Whether you’re a nurse with a diploma or associate’s degree contemplating achieving your BSN, or you’re looking to pursue an advanced degree in nursing, you’re not alone. According to a 2014 survey by the American Association of Colleges of Nursing (AACN), there’s been a “4.2% increase in students in entry-level baccalaureate programs (BSN) and a 10.4% increase in ‘RN-to-BSN’ programs for registered nurses looking to build on their initial education at the associate degree or diploma level. In graduate schools, student enrollment increased by 6.6% in master’s programs and by 3.2% and 26.2% in research-focused and practice-focused doctoral programs, respectively.”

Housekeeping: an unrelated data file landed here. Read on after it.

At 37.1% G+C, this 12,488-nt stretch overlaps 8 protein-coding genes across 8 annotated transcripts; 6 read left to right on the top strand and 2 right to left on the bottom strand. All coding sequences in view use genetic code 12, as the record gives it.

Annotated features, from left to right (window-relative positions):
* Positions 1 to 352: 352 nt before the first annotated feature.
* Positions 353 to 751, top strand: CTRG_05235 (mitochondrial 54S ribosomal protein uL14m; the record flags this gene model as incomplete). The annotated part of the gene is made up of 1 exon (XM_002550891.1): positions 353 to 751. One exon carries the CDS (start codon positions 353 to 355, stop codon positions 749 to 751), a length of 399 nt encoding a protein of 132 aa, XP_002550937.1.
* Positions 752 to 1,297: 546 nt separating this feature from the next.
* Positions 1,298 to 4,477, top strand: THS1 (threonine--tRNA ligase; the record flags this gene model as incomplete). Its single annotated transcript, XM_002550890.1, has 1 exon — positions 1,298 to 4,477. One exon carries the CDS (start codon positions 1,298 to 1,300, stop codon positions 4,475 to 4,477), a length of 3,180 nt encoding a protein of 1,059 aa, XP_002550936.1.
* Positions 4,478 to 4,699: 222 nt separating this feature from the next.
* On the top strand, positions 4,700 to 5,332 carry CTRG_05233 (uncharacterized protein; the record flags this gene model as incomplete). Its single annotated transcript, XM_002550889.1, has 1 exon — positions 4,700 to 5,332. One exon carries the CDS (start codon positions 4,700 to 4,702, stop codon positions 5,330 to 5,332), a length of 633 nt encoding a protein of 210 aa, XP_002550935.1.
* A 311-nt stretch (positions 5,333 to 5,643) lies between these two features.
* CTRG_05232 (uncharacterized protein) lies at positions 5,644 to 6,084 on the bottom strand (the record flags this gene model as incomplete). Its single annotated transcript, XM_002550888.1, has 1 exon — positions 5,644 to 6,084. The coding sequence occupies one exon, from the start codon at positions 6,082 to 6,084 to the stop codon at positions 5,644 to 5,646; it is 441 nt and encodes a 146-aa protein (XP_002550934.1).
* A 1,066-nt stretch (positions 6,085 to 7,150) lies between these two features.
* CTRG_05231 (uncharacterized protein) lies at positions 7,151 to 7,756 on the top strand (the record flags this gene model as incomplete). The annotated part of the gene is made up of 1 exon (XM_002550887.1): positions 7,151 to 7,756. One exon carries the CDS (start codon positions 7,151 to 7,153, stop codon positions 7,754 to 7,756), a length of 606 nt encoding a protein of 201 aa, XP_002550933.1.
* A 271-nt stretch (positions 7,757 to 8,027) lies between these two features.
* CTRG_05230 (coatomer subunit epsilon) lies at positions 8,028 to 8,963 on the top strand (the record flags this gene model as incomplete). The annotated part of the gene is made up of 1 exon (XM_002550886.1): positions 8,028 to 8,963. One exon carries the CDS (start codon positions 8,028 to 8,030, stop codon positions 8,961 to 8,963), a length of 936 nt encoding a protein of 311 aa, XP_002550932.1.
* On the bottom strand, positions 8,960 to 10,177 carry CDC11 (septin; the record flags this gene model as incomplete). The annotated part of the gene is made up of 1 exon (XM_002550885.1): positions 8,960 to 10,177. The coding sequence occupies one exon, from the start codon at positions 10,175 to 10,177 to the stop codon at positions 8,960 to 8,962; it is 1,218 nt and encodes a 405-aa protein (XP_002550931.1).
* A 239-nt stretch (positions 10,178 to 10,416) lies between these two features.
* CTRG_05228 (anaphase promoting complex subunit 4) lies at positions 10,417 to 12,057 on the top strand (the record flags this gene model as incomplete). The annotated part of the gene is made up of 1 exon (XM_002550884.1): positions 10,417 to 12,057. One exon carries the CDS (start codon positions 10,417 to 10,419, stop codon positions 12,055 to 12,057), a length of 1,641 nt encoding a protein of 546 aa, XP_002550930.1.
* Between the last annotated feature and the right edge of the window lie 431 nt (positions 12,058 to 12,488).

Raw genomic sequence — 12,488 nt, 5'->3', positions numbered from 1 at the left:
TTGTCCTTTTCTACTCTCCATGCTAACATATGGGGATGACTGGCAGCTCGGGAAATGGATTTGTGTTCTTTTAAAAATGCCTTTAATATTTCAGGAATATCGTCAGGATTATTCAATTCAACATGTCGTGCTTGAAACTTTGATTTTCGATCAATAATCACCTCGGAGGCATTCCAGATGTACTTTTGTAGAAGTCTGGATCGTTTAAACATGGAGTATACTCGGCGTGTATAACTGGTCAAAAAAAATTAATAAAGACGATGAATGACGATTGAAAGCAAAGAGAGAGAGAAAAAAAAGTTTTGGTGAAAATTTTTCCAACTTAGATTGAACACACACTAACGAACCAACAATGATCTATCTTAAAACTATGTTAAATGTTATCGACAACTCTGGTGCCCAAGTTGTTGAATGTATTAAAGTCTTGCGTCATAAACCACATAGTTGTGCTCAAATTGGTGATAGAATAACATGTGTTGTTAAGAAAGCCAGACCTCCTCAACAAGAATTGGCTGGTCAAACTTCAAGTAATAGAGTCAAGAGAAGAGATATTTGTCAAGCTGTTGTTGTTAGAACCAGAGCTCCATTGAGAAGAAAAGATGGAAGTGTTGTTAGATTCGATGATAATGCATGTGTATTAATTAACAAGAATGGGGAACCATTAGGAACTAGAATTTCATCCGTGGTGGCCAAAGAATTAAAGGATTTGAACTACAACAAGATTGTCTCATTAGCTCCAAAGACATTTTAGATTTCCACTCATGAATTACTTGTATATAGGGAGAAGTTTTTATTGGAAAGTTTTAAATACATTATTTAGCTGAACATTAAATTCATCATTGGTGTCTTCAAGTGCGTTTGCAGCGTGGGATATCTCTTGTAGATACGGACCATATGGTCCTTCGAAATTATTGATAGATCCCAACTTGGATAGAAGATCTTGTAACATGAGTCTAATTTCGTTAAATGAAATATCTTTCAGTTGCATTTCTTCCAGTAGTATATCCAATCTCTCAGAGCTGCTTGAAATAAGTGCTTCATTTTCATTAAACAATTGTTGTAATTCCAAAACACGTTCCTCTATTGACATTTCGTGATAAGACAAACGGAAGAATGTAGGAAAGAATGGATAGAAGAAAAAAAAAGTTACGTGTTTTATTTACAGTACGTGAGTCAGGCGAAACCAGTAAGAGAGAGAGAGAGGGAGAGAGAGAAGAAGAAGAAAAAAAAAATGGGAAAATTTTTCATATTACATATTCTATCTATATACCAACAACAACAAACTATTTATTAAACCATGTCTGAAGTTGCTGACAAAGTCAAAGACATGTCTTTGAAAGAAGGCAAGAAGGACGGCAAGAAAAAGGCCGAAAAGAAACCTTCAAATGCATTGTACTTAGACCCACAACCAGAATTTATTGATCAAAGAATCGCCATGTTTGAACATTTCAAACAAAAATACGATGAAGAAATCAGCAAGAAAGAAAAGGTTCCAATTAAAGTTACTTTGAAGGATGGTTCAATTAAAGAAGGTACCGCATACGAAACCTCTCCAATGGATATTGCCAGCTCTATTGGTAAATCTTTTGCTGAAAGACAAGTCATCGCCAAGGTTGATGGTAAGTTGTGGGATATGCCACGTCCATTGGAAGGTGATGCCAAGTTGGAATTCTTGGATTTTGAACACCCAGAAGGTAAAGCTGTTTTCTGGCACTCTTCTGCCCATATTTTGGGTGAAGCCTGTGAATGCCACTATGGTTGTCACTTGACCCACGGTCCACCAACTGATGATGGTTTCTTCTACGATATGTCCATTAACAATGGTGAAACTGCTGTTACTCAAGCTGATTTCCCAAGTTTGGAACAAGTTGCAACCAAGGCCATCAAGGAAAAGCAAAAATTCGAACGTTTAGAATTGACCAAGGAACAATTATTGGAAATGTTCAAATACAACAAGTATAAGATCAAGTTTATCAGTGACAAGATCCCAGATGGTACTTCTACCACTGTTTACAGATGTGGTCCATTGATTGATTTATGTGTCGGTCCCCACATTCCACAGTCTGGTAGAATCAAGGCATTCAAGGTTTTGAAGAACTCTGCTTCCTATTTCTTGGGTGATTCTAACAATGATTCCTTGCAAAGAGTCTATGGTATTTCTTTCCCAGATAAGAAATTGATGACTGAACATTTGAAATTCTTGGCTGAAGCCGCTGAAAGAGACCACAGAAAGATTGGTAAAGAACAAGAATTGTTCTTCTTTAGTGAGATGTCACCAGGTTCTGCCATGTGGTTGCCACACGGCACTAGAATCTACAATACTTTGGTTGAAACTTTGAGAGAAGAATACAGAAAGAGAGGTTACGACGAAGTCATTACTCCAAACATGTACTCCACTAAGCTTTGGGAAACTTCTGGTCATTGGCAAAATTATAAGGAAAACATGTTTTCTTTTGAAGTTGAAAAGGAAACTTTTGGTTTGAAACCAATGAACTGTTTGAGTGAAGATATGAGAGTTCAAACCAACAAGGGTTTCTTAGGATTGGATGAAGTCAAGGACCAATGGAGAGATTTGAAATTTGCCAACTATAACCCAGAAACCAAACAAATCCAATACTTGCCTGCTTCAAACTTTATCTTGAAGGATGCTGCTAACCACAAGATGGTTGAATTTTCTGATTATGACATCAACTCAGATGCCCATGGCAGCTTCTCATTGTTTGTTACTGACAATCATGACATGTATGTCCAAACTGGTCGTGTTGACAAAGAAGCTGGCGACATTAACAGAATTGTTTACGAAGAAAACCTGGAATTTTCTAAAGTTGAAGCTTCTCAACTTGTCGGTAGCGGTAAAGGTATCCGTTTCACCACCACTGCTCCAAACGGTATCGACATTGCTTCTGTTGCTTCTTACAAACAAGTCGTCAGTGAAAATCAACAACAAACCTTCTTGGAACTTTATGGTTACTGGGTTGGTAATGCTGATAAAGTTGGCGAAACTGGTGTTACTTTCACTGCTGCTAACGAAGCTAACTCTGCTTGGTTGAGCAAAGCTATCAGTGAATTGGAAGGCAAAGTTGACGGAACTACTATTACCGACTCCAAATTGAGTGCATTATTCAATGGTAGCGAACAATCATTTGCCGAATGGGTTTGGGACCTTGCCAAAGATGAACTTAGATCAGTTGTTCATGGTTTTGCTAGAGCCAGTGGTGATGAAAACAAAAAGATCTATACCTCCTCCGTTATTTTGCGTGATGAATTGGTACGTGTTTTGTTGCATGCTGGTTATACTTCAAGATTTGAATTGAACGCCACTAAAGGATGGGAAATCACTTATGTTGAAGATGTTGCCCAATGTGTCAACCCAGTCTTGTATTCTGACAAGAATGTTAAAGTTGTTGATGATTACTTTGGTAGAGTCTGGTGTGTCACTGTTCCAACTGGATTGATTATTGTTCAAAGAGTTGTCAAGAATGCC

With this new shift to lifelong learning in nursing, educators are adapting the way to they teach their students. “When we were [originally] taught how to educate students,” Woods says, “we were taught to sit them in a classroom and to lecture to them. That is not reality anymore today. What we’ve seen is a whole flip of the classroom so that the students or nurses…read, learn, and then come together and they discuss how to actually apply the principles that they’ve learned. That’s called the ‘flipped classroom,’ and that is what we are going to be using from now on.”
To discover more about the flipped classroom and other changes in lifelong learning in nursing, utilize this handy infographic.
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